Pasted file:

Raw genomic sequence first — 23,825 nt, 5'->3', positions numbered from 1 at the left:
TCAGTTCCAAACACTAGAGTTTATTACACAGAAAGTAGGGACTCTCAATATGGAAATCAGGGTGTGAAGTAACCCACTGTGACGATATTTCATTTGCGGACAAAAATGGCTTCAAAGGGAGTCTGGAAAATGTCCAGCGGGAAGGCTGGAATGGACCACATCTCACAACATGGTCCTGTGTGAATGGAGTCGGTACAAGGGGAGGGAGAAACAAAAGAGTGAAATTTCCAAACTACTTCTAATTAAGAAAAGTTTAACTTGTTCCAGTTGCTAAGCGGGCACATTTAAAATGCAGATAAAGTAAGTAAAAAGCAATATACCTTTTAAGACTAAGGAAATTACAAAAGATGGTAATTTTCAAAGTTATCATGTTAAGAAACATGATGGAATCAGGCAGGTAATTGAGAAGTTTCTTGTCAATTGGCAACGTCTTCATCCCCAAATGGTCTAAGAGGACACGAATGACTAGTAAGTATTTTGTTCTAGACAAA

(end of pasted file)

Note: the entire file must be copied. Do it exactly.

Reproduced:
Raw genomic sequence first — 23,825 nt, 5'->3', positions numbered from 1 at the left:
TCAGTTCCAAACACTAGAGTTTATTACACAGAAAGTAGGGACTCTCAATATGGAAATCAGGGTGTGAAGTAACCCACTGTGACGATATTTCATTTGCGGACAAAAATGGCTTCAAAGGGAGTCTGGAAAATGTCCAGCGGGAAGGCTGGAATGGACCACATCTCACAACATGGTCCTGTGTGAATGGAGTCGGTACAAGGGGAGGGAGAAACAAAAGAGTGAAATTTCCAAACTACTTCTAATTAAGAAAAGTTTAACTTGTTCCAGTTGCTAAGCGGGCACATTTAAAATGCAGATAAAGTAAGTAAAAAGCAATATACCTTTTAAGACTAAGGAAATTACAAAAGATGGTAATTTTCAAAGTTATCATGTTAAGAAACATGATGGAATCAGGCAGGTAATTGAGAAGTTTCTTGTCAATTGGCAACGTCTTCATCCCCAAATGGTCTAAGAGGACACGAATGACTAGTAAGTATTTTGTTCTAGACAAA